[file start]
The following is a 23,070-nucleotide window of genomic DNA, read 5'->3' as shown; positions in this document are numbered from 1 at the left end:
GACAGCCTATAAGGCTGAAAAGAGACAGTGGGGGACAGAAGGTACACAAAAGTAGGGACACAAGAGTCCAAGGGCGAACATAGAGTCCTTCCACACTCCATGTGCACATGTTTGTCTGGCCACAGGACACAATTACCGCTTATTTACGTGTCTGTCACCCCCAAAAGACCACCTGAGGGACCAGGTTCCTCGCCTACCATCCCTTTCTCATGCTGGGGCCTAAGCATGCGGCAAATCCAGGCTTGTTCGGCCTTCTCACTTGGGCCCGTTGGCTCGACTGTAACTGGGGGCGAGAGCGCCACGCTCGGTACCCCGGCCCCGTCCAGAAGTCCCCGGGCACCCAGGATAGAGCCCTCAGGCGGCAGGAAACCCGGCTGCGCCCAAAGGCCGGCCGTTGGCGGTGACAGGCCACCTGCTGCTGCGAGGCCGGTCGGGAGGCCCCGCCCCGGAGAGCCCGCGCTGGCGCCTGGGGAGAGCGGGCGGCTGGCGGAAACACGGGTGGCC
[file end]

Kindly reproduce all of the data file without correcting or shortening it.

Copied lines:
The following is a 23,070-nucleotide window of genomic DNA, read 5'->3' as shown; positions in this document are numbered from 1 at the left end:
GACAGCCTATAAGGCTGAAAAGAGACAGTGGGGGACAGAAGGTACACAAAAGTAGGGACACAAGAGTCCAAGGGCGAACATAGAGTCCTTCCACACTCCATGTGCACATGTTTGTCTGGCCACAGGACACAATTACCGCTTATTTACGTGTCTGTCACCCCCAAAAGACCACCTGAGGGACCAGGTTCCTCGCCTACCATCCCTTTCTCATGCTGGGGCCTAAGCATGCGGCAAATCCAGGCTTGTTCGGCCTTCTCACTTGGGCCCGTTGGCTCGACTGTAACTGGGGGCGAGAGCGCCACGCTCGGTACCCCGGCCCCGTCCAGAAGTCCCCGGGCACCCAGGATAGAGCCCTCAGGCGGCAGGAAACCCGGCTGCGCCCAAAGGCCGGCCGTTGGCGGTGACAGGCCACCTGCTGCTGCGAGGCCGGTCGGGAGGCCCCGCCCCGGAGAGCCCGCGCTGGCGCCTGGGGAGAGCGGGCGGCTGGCGGAAACACGGGTGGCC